Preserved Lemons have a few different aliases: you may know them as lemon pickle or lemon confit (though I tend to think of lemon confit as something else entirely). Whatever you call them, making at least one jar of these has become a favorite yearly tradition of mine, using some of Karen’s wonderful meyers. I love the yearly splurge so – no other time of the year is it more appreciated and so needed. February is tough – the cold around here really starts to get old, record-breaking snowfall wears you out and your bones themselves begin to crave spring. Warm sunny says seem so long ago they become the stuff of legend.
Luckily, meyer lemons cure all ills. And preserving them in salt captures their brightness for year-round use. I make a different batch each year. The first year I made them, I used equal parts pimentón and cayenne. They were nothing if not LOUD. The flavor mellowed towards the end of the jar, but in 2012, I veered in a different direction and used curry spices – cardamom, black pepper, cinnamon, coriander and cumin seeds. A nice change, but I find myself longing for some heat. Some – in no way shape or form am I anywhere close to becoming a chile head, but I do find myself appreciating some lower-end Scoville units in my preserved lemons.
This year, I went with aleppo pepper. It’s recent arrival bought from a new year spice binge from Whole Spice (PS: they might be having a 30% off sale right now – use the code “spice.” I’m sorry for your wallet/You’re welcome.) I find myself reaching for it when I want to add some subtle heat to savory dishes. Nothing could ever replace the pimentón I remain practically wedded to, but aleppo chiles bring something else the to table. The more I find myself drawn to it, the more I find my thoughts with the city that shares its name. As this batch lasts through the year, I hope by the time I finish it some peace has come to Syria.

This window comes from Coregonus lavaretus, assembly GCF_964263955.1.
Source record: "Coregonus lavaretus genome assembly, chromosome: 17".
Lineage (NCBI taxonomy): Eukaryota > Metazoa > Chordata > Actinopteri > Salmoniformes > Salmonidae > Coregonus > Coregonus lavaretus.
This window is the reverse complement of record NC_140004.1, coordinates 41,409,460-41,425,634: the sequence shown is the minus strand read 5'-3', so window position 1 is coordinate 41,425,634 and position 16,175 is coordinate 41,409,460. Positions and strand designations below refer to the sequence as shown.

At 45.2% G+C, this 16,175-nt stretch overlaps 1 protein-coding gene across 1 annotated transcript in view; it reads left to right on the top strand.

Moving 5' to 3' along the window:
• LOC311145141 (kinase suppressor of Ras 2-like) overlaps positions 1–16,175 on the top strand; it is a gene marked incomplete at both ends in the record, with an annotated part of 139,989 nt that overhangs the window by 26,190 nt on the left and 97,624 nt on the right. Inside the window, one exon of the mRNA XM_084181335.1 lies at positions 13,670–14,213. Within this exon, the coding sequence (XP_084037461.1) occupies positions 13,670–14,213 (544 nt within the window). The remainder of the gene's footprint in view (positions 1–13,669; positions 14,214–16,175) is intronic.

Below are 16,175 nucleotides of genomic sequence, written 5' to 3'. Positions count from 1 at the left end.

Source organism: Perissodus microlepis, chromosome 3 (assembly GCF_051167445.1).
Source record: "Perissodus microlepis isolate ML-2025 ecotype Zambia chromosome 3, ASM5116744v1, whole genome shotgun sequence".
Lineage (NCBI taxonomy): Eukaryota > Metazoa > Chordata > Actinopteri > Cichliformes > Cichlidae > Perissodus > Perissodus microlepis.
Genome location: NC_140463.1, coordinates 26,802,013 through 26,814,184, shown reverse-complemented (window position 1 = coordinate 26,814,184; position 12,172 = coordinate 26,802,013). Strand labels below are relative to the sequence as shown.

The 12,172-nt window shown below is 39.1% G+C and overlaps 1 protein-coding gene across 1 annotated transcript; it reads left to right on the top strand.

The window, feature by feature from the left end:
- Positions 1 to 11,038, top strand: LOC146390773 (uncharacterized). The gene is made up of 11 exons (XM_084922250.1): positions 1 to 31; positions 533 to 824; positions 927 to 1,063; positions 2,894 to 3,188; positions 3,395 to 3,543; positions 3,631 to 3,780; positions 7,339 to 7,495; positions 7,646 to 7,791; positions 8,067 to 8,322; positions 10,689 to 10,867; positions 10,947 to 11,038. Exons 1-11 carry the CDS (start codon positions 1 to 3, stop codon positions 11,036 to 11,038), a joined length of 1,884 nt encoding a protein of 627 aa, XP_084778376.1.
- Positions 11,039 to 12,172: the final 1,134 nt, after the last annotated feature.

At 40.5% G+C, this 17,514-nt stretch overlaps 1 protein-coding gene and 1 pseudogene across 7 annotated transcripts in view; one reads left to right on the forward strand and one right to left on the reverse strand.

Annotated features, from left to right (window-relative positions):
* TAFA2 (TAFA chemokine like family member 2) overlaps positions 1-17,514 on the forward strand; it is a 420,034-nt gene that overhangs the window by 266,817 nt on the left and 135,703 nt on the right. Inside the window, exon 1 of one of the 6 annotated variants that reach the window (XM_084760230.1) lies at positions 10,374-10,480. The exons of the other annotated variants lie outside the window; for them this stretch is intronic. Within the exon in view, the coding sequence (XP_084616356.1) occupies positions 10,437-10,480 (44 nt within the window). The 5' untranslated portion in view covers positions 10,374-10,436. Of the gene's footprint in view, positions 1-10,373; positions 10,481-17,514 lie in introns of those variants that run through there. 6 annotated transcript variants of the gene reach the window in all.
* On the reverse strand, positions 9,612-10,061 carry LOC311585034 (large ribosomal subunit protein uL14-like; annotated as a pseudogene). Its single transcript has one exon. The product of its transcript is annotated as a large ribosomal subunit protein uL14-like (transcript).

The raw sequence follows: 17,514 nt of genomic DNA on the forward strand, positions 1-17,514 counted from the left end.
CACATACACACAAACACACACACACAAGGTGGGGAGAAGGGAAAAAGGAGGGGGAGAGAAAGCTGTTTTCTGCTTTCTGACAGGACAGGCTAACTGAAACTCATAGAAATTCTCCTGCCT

Aleppo Pepper Preserved Lemons
5-6 meyer lemons, ends removed and quartered
1 tablespoon black peppercorns
3 tablespoons crushed aleppo pepper
2 bay leaves
Coarse salt to cover, approximately 1 1/2 cups
Remove both ends of your lemons and quarter them, reserving any juice. Take a wide mouth quart jar and cover the bottom with salt. Mix the remainder of salt with the aleppo and black pepper. Tilt the jar at an angle, careful not to spill any salt, an add quartered lemon slices in one even layer. Tuck your bay leaves on each side, between the lemons and the edge of the jar. Add enough peppered salt to cover, and then add another layer of lemons. Repeat until you are almost out of room in the jar. Top with the remaining salt and reserved lemon juice. Shake on your counter about once a day for a week or so, and then place in a darker spot in your pantry.
To use, strip off the lemon flesh and discard. Chop the peel and add to soup, tagines or even preserves.